Published in the Telegraph-Journal 27th November 2012

In the last few weeks, in response to dire predictions about the region’s economic future, there has been a flurry of interest in the concept of a Maritime Union. The University of Moncton’s pre-eminent public policy scholar and serial provocateur Donald Savoie recently reiterated his long-standing proposal that a Maritime Union would be a solution to the region’s economic malaise. This time around, a trio of senators from PEI. Nova Scotia and New Brunswick have come forward to support the cause.

Almost immediately, opponents of the concept have emerged to criticize it as unworkable, unrealistic and unnecessary saying that a Maritime Union would receive insufficient support within the Maritimes to make it workable, a merger would take years to accomplish, it would run into vested interests which would defeat it, and it would require constitutional reform the likes of which is not imaginable today.

Few elected politicians have expressed support for such a merger. PEI Premier Robert Ghiz has ridiculed the idea, claiming that a merger of Maritime provinces would actually result in less representation in both the House of Commons and the Senate than under the current provincial model. He stated that three provinces gives the Maritime region “more clout when it comes to dealing with the feds, or dealing with other provinces.” There are other misgivings. A solution to the region`s economic challenges involving a political union rests on the cardinal assumption that bigger is better, and that the unique nature of each of the provinces was less relevant than economies of scale. This assumption is largely untested although one of the proponents of a recent proposal supporting Maritime Union, Senator Mike Duffy, characterized volume purchasing power as one of the concept`s potential advantages in much the same way that big-box stores are able to offer lower prices.

It is likely that neither Canada nor the Maritime region is ready for a merger of political institutions under one umbrella. It is also likely that it would require years of negotiations to secure a bargain among the provinces by which time their respective economies will have declined even further.

But there is another model that provides a better blueprint for what could practically be achieved in the near term. Created by the Treaty of Rome in 1957, the European Economic Community (EEC) was an international organization whose objective was to bring about economic integration, including a common market, among its six founding members: Belgium, France, Germany, Italy, Luxembourg and the Netherlands. It gained a common set of institutions that promulgated economic and environmental policies. Although these policies carried social implications, the EEC had limited power to change its members` political and cultural institutions.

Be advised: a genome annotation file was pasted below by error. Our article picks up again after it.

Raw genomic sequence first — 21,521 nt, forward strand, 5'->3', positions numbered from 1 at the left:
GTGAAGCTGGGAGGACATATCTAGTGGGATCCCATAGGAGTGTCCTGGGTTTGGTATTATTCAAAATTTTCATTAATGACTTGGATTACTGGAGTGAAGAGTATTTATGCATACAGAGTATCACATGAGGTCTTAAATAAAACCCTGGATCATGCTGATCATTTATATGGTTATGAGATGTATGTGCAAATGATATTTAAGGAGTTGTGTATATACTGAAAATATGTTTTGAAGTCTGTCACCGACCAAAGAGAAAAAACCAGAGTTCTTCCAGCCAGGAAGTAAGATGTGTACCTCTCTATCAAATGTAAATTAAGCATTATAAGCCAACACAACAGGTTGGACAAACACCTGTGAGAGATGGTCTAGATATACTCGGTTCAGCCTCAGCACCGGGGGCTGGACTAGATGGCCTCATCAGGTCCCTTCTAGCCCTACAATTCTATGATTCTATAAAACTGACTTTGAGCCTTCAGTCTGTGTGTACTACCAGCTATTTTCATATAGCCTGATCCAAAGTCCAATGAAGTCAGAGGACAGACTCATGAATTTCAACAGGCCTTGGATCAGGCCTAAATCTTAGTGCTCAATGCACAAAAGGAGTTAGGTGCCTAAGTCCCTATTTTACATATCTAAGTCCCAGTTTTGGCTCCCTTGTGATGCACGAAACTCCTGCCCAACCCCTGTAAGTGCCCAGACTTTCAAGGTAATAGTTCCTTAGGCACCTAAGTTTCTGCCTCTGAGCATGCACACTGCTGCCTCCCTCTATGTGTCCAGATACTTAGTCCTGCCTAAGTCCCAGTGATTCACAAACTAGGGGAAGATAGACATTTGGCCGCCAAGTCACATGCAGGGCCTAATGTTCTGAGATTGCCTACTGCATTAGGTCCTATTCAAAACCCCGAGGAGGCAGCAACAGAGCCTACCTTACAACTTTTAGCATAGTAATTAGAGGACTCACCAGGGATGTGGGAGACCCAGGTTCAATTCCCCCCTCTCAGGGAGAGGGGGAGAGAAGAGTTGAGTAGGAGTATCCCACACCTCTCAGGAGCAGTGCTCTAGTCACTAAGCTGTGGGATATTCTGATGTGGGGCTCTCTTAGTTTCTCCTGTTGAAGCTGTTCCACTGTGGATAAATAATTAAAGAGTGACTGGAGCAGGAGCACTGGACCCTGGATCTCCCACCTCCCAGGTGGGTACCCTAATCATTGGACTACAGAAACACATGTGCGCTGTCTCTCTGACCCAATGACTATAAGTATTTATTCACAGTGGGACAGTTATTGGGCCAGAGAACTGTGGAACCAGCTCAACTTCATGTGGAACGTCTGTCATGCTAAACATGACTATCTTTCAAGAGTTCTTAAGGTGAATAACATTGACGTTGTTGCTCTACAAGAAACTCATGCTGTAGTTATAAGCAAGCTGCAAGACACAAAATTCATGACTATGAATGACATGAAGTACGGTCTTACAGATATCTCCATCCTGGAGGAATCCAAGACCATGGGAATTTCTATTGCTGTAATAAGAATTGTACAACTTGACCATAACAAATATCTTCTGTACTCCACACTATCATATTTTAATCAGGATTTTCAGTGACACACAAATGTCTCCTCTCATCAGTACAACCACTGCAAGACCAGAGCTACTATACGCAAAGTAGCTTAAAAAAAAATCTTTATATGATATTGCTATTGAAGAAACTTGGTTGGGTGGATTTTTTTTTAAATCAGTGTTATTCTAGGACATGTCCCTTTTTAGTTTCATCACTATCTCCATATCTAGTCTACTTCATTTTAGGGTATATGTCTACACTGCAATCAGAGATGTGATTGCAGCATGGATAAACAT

Under this model, a Maritime Economic Community would have the advantage of being a vehicle to transform economic practices and institutions involving limited political risk. Such an Economic Community would establish the competition rules necessary for the functioning of the internal market of the three provinces, securing open trade of goods, services and people. This is today long overdue. This Economic Community would establish common services and institutions, not by selling them, but by taking them public, with the Maritime Economic Community maintaining control by holding 51 per cent of shares of the institution. Which services, institutions or infrastructure would go public would be decided by a governing council of the three Maritime provinces, perhaps modeled after the current European Council. This governing council would be responsible for the development of policy direction and set out general objectives and priorities. A key objective would be to ensure that the federal government is integrated into the Maritime Economic Community. Some socioeconomic solutions – most notably, a national drug plan or seniors strategy – are best achieved by national initiative.

The details are less important than whether the objectives and goals are desirable from an economic, political and social standpoint. And critically, the transformations involving the Maritime version of an Economic Community are possible to achieve with current political institutions and within today`s constitutional framework.